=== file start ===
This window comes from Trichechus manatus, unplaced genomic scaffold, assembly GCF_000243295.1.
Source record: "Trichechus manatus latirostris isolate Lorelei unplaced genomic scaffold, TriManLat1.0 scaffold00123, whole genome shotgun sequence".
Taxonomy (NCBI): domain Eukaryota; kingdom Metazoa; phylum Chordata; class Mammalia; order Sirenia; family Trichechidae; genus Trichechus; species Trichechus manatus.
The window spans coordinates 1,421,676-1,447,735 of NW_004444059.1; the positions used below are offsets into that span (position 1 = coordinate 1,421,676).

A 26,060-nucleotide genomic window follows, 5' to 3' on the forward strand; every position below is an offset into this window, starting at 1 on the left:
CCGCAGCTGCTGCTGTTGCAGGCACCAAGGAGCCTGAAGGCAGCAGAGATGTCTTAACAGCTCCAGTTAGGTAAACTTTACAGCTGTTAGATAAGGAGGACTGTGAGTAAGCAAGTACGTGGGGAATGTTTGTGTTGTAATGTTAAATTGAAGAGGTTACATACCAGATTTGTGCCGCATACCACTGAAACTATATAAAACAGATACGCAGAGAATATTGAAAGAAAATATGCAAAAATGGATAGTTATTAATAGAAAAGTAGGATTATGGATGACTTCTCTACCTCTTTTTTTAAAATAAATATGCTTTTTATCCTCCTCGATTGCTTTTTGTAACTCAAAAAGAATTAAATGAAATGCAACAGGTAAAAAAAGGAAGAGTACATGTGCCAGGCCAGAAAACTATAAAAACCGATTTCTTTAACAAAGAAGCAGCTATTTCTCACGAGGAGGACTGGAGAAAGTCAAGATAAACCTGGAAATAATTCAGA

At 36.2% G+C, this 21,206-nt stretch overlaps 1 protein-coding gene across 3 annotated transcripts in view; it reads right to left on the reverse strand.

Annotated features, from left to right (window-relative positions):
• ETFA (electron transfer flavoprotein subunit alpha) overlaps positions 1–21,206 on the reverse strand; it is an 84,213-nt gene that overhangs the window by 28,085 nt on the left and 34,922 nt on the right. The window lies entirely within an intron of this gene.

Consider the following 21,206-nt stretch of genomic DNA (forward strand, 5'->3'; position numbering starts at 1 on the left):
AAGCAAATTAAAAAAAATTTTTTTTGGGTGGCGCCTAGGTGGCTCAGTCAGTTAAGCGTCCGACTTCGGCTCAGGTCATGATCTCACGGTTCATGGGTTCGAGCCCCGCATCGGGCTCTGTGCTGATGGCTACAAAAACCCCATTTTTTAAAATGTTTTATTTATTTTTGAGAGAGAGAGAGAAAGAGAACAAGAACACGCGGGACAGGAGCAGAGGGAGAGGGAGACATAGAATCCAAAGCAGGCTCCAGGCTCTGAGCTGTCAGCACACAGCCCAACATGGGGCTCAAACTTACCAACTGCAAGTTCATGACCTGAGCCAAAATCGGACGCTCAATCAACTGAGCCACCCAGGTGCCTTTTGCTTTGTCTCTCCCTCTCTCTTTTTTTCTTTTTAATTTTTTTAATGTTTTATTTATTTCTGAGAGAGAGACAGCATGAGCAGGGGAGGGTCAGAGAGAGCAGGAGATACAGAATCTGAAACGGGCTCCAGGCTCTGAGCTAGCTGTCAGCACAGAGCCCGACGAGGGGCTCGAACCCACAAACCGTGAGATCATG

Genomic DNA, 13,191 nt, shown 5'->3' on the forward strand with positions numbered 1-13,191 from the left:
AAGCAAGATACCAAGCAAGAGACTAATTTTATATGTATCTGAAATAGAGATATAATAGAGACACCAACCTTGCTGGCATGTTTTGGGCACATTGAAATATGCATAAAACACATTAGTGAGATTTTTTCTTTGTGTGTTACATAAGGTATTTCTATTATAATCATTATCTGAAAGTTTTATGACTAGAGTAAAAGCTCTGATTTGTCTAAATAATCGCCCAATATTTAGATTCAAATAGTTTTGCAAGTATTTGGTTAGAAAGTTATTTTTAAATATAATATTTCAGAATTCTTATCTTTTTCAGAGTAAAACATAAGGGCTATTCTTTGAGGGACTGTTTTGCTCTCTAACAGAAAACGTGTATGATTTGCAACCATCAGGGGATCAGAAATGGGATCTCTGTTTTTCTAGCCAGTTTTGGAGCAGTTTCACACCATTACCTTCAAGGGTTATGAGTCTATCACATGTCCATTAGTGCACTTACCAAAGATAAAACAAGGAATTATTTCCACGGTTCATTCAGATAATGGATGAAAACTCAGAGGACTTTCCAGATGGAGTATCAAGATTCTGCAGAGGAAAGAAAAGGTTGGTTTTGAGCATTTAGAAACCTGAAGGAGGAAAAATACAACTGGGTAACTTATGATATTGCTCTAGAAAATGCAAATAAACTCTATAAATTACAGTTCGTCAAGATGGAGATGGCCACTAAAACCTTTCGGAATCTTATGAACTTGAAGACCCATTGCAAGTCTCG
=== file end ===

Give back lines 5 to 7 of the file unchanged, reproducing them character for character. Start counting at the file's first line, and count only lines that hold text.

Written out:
A 26,060-nucleotide genomic window follows, 5' to 3' on the forward strand; every position below is an offset into this window, starting at 1 on the left:
CCGCAGCTGCTGCTGTTGCAGGCACCAAGGAGCCTGAAGGCAGCAGAGATGTCTTAACAGCTCCAGTTAGGTAAACTTTACAGCTGTTAGATAAGGAGGACTGTGAGTAAGCAAGTACGTGGGGAATGTTTGTGTTGTAATGTTAAATTGAAGAGGTTACATACCAGATTTGTGCCGCATACCACTGAAACTATATAAAACAGATACGCAGAGAATATTGAAAGAAAATATGCAAAAATGGATAGTTATTAATAGAAAAGTAGGATTATGGATGACTTCTCTACCTCTTTTTTTAAAATAAATATGCTTTTTATCCTCCTCGATTGCTTTTTGTAACTCAAAAAGAATTAAATGAAATGCAACAGGTAAAAAAAGGAAGAGTACATGTGCCAGGCCAGAAAACTATAAAAACCGATTTCTTTAACAAAGAAGCAGCTATTTCTCACGAGGAGGACTGGAGAAAGTCAAGATAAACCTGGAAATAATTCAGA

At 36.2% G+C, this 21,206-nt stretch overlaps 1 protein-coding gene across 3 annotated transcripts in view; it reads right to left on the reverse strand.